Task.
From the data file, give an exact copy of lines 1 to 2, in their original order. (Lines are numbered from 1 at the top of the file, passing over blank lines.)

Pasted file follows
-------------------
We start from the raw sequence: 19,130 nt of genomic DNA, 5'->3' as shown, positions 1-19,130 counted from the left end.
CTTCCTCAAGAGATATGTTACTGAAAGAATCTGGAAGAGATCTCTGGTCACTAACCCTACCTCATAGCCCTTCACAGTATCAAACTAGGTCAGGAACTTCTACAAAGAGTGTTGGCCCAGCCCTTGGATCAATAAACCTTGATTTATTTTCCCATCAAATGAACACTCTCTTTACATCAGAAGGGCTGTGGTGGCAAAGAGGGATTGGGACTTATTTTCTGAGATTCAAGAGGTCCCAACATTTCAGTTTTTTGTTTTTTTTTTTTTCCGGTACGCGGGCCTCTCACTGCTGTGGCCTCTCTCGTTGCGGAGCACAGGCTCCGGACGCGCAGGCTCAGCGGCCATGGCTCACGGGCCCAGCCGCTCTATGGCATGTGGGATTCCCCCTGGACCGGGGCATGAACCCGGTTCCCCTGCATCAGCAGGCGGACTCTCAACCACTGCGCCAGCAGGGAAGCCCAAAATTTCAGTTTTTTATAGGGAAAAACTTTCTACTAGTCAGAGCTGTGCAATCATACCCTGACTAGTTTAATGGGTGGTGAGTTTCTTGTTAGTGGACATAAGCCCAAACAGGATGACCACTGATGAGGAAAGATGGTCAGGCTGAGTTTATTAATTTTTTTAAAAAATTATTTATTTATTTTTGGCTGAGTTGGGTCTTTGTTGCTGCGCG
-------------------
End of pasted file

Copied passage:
We start from the raw sequence: 19,130 nt of genomic DNA, 5'->3' as shown, positions 1-19,130 counted from the left end.
CTTCCTCAAGAGATATGTTACTGAAAGAATCTGGAAGAGATCTCTGGTCACTAACCCTACCTCATAGCCCTTCACAGTATCAAACTAGGTCAGGAACTTCTACAAAGAGTGTTGGCCCAGCCCTTGGATCAATAAACCTTGATTTATTTTCCCATCAAATGAACACTCTCTTTACATCAGAAGGGCTGTGGTGGCAAAGAGGGATTGGGACTTATTTTCTGAGATTCAAGAGGTCCCAACATTTCAGTTTTTTGTTTTTTTTTTTTTCCGGTACGCGGGCCTCTCACTGCTGTGGCCTCTCTCGTTGCGGAGCACAGGCTCCGGACGCGCAGGCTCAGCGGCCATGGCTCACGGGCCCAGCCGCTCTATGGCATGTGGGATTCCCCCTGGACCGGGGCATGAACCCGGTTCCCCTGCATCAGCAGGCGGACTCTCAACCACTGCGCCAGCAGGGAAGCCCAAAATTTCAGTTTTTTATAGGGAAAAACTTTCTACTAGTCAGAGCTGTGCAATCATACCCTGACTAGTTTAATGGGTGGTGAGTTTCTTGTTAGTGGACATAAGCCCAAACAGGATGACCACTGATGAGGAAAGATGGTCAGGCTGAGTTTATTAATTTTTTTAAAAAATTATTTATTTATTTTTGGCTGAGTTGGGTCTTTGTTGCTGCGCG